Merle Haggard once said, “There were a lot of years when nobody in the business could follow Ferlin Husky. He was the big live act of the day. A great entertainer."
Husky charted more than 50 country hits over nearly a quarter of a century from the 1950s into the '70s, the biggest of which, the heartache classic “Gone” and the gospel-driven “On the Wings of a Dove,” each kept him at the top of the chart for 10 weeks during his heyday.
The Missouri-bred singer began his career in St. Louis, before joining the Merchant Marines after Japan’s attack on Pearl Harbor. His stint in the service fed into his breakthrough hit, “A Dear John Letter,” in which he recited the contents of a missive to a soldier in which his girlfriend back home, whose lines were sung by Jean Shepard, breaks the news that she’s going to marry his brother. With the U.S. involved in the Korean War when the song came out in 1953, it gave Husky his first hit, and a No. 1 record at that.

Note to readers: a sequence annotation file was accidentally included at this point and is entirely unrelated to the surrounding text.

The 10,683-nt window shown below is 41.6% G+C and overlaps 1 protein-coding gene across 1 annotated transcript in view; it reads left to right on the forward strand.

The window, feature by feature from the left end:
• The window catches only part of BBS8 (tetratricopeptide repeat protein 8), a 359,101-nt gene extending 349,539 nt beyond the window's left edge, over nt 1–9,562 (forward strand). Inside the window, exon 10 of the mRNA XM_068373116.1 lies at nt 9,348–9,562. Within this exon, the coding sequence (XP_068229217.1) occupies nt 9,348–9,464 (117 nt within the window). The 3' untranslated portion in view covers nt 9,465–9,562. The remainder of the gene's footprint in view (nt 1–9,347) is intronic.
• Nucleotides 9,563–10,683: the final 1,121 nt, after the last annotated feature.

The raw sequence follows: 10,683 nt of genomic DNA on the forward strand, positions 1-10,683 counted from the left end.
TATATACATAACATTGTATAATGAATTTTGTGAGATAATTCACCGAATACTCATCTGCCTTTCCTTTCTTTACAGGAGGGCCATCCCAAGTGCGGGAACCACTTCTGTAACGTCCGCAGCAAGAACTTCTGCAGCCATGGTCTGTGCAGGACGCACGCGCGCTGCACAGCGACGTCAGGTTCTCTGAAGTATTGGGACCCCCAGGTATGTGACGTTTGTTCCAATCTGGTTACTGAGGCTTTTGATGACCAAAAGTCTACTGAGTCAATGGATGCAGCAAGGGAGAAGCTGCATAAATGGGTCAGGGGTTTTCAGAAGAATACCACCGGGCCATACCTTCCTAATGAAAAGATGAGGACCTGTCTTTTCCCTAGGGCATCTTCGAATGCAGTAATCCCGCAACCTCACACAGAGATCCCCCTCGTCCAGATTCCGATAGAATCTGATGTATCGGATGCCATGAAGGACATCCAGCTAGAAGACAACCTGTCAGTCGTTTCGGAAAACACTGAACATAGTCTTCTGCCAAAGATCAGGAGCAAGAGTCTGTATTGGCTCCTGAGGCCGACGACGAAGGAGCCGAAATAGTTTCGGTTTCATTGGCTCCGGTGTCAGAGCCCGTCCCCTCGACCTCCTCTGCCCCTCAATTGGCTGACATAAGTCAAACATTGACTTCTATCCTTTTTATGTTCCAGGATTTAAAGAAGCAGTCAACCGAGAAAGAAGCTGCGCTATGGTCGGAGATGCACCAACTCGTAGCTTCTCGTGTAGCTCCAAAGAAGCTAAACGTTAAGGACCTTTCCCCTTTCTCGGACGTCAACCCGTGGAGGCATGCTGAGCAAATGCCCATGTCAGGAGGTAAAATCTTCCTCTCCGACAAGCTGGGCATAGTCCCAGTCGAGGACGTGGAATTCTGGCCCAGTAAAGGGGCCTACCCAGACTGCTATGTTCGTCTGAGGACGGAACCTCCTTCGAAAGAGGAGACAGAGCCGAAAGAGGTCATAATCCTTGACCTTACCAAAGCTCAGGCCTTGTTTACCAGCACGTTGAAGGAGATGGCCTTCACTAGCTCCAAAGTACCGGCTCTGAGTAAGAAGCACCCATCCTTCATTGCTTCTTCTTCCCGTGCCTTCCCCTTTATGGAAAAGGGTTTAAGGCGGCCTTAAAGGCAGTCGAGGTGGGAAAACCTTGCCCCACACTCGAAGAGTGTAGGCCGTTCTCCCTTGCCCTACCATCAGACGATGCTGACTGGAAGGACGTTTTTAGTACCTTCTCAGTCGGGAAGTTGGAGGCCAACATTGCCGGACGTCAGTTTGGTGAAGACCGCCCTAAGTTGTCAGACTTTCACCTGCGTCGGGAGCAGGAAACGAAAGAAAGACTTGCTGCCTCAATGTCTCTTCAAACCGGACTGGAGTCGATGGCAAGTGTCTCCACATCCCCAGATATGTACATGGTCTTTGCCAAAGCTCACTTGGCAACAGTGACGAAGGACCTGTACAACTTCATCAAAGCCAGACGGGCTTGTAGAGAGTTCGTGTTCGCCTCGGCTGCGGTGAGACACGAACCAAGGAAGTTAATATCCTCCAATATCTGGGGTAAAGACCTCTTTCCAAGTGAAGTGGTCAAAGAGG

He moved to Bakersfield, Calif., and joined the burgeoning country music scene there, helping to blaze a path between the oil and agriculture hub and Hollywood, where Capitol Records was building its West Coast country music division. Husky played as a studio musician, and helped discover new talent on a career track soon followed by other stars out of Bakersfield, including Haggard and Buck Owens.
Husky remained a regular presence on the country charts through 1975, became a favorite guest of TV show hosts such as Steve Allen, Johnny Carson and Merv Griffin and also landed roles in several movies in the 1950s and '60s. On his induction into the Country Music Hall of Fame this year — 50 years after he got a star on Hollywood Boulevard — Husky said, "The main thing I'm proud of, this is for my family and for the many people who want to see me go in there before I die. It's a great honor."
Husky died March 17, 2011 at his home in Hendersonville, Tenn. He was 85.